I was talking about sales hook, which is what an editor tries to think about when acquiring. You're right, the hook you use in your query letter can't be "great writing" because dammit, the editor will be the judge of that. The sales hooks that depend on someone's judgement don't work until you have the judgement of someone the reader/editor trusts. This is the thing that makes me hate pitch sessions—there's no way to judge the writing, and the writing's the main thing. But any non-judgement-based sales hook works in a query letter.
When talking about hooks aren't we talking about the one or two sentence "thing" that will get an agent, editor or reader to read the ms or book?
When you talk about a book being wonderful, or written well, or having a great story, you aren't talking about the hook, are you? Because those are the things you know about the book after you've read it, whereas the hook is the thing that gets you to read it.
I'm wondering what would be the thing in a cover letter for Speak, or Hattie Big Sky, (before they became what they became) or any other title that would prompt you to read the first three chapters? Isn't that what we're talking about when we talk about hooks -- how to pitch one's work so that the hopefully great writing will get read?
In the case of a query letter for a book that has no particular hook aside from great writing, two to three sentences of plot description is what you have to work with. But after reading thousands of pieces of slush and who knows how many pitches, editors get really good at telling good writing from bad over the course of a letter. Really.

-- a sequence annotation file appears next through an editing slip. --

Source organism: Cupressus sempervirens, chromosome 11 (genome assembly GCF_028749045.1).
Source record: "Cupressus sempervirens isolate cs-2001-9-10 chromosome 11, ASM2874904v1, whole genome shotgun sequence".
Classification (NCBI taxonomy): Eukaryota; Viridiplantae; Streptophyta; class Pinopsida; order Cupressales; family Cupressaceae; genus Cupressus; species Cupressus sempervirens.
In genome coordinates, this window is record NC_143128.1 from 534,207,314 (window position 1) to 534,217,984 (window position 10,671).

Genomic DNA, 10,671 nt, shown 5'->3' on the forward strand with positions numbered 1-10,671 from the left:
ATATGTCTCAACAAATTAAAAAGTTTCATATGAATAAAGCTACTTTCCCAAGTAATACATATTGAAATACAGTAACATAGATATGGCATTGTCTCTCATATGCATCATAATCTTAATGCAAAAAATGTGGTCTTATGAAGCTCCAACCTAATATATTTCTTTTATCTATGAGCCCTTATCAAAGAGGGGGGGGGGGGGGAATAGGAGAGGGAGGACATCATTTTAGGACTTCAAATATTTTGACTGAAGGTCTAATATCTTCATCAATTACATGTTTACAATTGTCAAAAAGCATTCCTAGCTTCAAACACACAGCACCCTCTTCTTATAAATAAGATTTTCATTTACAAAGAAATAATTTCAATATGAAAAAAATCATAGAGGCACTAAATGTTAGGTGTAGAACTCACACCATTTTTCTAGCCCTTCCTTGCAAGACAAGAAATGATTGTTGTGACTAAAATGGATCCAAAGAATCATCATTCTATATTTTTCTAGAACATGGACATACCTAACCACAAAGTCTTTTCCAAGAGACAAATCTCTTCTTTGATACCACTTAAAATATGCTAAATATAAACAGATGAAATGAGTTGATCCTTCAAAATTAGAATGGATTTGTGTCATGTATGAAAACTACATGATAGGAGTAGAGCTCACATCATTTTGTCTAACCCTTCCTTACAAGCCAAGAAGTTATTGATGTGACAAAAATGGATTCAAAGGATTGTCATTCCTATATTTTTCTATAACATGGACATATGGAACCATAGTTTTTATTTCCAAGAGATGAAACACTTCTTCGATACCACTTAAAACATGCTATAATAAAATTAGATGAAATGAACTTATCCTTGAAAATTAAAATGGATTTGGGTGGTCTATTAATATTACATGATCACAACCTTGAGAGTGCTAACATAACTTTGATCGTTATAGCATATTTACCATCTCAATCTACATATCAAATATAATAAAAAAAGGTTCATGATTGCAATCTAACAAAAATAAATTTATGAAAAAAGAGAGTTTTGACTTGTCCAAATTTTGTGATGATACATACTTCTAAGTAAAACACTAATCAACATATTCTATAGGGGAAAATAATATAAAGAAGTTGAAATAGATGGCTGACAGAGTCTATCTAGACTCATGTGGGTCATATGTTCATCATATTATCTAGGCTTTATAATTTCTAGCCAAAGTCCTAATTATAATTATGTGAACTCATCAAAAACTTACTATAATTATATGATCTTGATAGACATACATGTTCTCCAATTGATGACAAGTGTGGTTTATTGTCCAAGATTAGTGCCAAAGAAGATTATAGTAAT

You're only going to sabotage yourself at this if
a) you overthink it and get all nervous.
b) you don't know what your manuscript is really about.
c) you can't write.
Let's assume it's not (c), and you get a grip on yourself and avoid (a). I see a fair number of people who seem to have a pretty good idea of what their manuscript is about, and are certainly willing to give it their best guess. This is not good enough. You figure: of course I know what it's about; I wrote the thing, right? Wrong.
It's good for you to practice looking at your stuff the way a stranger would. You love all of it, but what's the coolest part? What's the shiniest, prettiest, wiggliest, most shimmering part? ;)
Take Speak and Hattie Big Sky as encouragement—clearly it is possible to get a manuscript read and published without the kind of hook you'd put in a query. But if there is one, use it!